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I hesitate to share my mother's spaghetti recipe in polite company. When I've dared to, New Yorkers — raised on only fresh tomatoes, grated parmesan, and basil — have scoffed, horrified at the sauce: a thick mixture of ground beef, ketchup, vinegar, dijon mustard, and paprika that hugs spaghetti noodles, glues itself to your plate, and makes no apologies for its simple, sweet, tangy body. The recipe must have come from one of my grandmothers, passed down from the Depression years, or maybe from one of those 1950s Betty Crocker cookbooks that featured 12 different recipes for marshmallow-injected Jell-O molds, as no self-respecting gourmet chef these days would throw that mix over noodles and call it dinner. But that spaghetti was my Midwestern family's favorite, eaten with buttery garlic bread after church, shared with close relatives before playing card games on a Saturday night, or waiting for me on a blue-rimmed plate after evening ballet practice, while I was still in my leotard.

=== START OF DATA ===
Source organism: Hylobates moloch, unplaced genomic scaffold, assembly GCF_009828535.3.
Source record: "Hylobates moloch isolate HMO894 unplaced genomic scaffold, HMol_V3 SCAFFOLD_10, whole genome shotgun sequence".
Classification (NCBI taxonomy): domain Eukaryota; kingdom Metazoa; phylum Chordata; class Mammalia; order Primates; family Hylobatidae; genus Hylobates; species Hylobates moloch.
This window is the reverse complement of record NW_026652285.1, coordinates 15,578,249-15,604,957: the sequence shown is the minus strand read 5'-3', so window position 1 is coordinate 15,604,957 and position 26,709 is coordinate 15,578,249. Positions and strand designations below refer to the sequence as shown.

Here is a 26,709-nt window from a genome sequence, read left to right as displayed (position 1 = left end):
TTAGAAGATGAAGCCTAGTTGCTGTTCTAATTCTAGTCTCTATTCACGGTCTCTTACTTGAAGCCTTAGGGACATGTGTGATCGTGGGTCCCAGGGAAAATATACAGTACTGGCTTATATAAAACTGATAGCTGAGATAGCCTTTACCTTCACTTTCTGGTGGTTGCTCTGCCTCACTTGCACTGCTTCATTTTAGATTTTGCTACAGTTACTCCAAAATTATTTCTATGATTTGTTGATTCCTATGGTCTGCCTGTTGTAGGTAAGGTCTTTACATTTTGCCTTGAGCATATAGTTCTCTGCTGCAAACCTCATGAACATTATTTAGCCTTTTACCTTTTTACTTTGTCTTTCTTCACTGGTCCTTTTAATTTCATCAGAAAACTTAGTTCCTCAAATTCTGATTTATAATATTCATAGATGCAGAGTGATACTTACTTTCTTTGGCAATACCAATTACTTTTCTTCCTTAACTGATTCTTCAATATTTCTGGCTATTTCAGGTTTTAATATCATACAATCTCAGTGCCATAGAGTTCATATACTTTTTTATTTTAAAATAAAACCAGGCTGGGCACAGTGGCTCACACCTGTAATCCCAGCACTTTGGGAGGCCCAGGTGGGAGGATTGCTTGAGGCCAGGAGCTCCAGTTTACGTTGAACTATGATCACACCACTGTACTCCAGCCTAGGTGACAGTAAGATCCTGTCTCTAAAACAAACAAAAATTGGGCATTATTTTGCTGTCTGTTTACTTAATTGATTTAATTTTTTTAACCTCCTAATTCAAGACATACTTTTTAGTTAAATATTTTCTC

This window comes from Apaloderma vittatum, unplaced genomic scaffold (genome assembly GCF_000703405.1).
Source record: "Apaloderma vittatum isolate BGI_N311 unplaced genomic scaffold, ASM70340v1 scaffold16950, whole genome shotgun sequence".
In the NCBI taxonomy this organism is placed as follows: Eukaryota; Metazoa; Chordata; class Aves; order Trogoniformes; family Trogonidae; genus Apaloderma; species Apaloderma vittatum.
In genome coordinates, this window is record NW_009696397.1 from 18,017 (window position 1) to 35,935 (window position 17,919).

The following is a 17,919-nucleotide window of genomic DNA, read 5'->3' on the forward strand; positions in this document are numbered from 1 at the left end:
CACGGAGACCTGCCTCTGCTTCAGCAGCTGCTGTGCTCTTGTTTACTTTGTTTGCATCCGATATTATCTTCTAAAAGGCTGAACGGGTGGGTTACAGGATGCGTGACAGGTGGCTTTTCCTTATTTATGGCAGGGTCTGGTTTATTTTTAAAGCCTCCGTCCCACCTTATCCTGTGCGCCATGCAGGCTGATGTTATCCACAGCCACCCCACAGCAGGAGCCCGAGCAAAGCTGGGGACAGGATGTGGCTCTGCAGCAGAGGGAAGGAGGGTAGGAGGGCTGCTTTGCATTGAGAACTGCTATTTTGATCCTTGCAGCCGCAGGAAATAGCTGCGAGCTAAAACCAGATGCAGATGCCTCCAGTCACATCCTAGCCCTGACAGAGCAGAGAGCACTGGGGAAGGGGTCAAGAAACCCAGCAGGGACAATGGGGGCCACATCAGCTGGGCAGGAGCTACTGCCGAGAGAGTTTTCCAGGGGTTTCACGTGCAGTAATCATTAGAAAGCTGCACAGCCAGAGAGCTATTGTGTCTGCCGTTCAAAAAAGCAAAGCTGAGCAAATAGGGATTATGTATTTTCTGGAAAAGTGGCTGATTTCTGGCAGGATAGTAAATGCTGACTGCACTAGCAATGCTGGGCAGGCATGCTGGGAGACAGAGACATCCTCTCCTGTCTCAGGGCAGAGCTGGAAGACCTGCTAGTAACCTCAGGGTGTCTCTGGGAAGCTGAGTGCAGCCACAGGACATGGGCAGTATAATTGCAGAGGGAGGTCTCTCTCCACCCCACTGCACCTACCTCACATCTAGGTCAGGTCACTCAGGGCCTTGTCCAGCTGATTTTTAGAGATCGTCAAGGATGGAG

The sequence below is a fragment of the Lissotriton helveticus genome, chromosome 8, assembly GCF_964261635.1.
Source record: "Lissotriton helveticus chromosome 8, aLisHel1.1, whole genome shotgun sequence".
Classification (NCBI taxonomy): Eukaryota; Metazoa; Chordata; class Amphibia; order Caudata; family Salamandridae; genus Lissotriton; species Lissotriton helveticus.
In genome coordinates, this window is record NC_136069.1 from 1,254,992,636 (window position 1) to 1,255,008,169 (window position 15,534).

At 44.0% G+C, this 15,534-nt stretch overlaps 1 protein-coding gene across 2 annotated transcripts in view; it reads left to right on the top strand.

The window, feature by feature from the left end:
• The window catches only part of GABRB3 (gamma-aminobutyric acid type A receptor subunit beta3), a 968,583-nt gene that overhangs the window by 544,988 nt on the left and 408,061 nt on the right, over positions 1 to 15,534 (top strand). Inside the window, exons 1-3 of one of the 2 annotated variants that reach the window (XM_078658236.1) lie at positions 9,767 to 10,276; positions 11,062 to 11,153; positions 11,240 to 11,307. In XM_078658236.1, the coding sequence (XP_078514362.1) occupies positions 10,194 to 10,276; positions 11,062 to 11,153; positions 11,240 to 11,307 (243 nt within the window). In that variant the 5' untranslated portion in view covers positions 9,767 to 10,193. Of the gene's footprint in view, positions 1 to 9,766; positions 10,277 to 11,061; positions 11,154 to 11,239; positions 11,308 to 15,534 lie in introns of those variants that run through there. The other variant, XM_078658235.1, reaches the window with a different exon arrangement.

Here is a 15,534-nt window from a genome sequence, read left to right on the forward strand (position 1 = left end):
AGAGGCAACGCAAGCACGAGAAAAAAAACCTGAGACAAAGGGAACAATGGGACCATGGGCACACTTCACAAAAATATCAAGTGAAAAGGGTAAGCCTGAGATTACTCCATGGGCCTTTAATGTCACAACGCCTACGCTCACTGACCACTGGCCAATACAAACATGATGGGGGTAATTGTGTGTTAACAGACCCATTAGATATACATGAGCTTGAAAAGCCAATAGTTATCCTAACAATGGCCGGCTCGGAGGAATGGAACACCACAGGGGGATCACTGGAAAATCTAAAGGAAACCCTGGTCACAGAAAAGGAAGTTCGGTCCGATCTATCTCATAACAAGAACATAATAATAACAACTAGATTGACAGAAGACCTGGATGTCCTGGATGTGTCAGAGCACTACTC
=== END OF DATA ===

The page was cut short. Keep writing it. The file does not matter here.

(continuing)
One afternoon at age 7, while sitting on a stool at our kitchen counter in Oklahoma, I asked my mom about heaven: "Will there be spaghetti in heaven, Mom?" I had heard there would be things I liked in heaven. She probably said something noncommittal, but all I could think about was my heaven: eating my mother's leftover spaghetti out of big ceramic bowls at heaven's kitchen counter with Jesus.
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